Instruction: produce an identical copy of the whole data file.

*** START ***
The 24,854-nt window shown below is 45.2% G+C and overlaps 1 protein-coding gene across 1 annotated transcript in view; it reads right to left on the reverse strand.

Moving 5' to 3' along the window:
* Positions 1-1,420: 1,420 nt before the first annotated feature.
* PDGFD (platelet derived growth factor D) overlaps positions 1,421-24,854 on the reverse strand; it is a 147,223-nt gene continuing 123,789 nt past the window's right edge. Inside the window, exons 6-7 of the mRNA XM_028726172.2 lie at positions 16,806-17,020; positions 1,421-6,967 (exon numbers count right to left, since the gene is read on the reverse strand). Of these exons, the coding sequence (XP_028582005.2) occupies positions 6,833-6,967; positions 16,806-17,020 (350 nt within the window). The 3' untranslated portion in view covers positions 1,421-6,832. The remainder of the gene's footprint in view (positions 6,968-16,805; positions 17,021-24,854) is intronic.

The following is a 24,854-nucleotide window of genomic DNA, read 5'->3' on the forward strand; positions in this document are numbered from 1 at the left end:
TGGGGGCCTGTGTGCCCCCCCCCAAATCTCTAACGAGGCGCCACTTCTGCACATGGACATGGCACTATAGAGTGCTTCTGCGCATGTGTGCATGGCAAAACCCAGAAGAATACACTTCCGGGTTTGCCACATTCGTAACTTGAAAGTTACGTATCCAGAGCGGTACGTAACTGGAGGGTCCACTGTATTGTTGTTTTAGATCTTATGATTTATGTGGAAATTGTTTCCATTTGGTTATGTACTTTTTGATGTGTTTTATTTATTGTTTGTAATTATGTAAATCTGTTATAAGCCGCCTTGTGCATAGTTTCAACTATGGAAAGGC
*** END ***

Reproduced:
The 24,854-nt window shown below is 45.2% G+C and overlaps 1 protein-coding gene across 1 annotated transcript in view; it reads right to left on the reverse strand.

Moving 5' to 3' along the window:
* Positions 1-1,420: 1,420 nt before the first annotated feature.
* PDGFD (platelet derived growth factor D) overlaps positions 1,421-24,854 on the reverse strand; it is a 147,223-nt gene continuing 123,789 nt past the window's right edge. Inside the window, exons 6-7 of the mRNA XM_028726172.2 lie at positions 16,806-17,020; positions 1,421-6,967 (exon numbers count right to left, since the gene is read on the reverse strand). Of these exons, the coding sequence (XP_028582005.2) occupies positions 6,833-6,967; positions 16,806-17,020 (350 nt within the window). The 3' untranslated portion in view covers positions 1,421-6,832. The remainder of the gene's footprint in view (positions 6,968-16,805; positions 17,021-24,854) is intronic.

The following is a 24,854-nucleotide window of genomic DNA, read 5'->3' on the forward strand; positions in this document are numbered from 1 at the left end:
TGGGGGCCTGTGTGCCCCCCCCCAAATCTCTAACGAGGCGCCACTTCTGCACATGGACATGGCACTATAGAGTGCTTCTGCGCATGTGTGCATGGCAAAACCCAGAAGAATACACTTCCGGGTTTGCCACATTCGTAACTTGAAAGTTACGTATCCAGAGCGGTACGTAACTGGAGGGTCCACTGTATTGTTGTTTTAGATCTTATGATTTATGTGGAAATTGTTTCCATTTGGTTATGTACTTTTTGATGTGTTTTATTTATTGTTTGTAATTATGTAAATCTGTTATAAGCCGCCTTGTGCATAGTTTCAACTATGGAAAGGC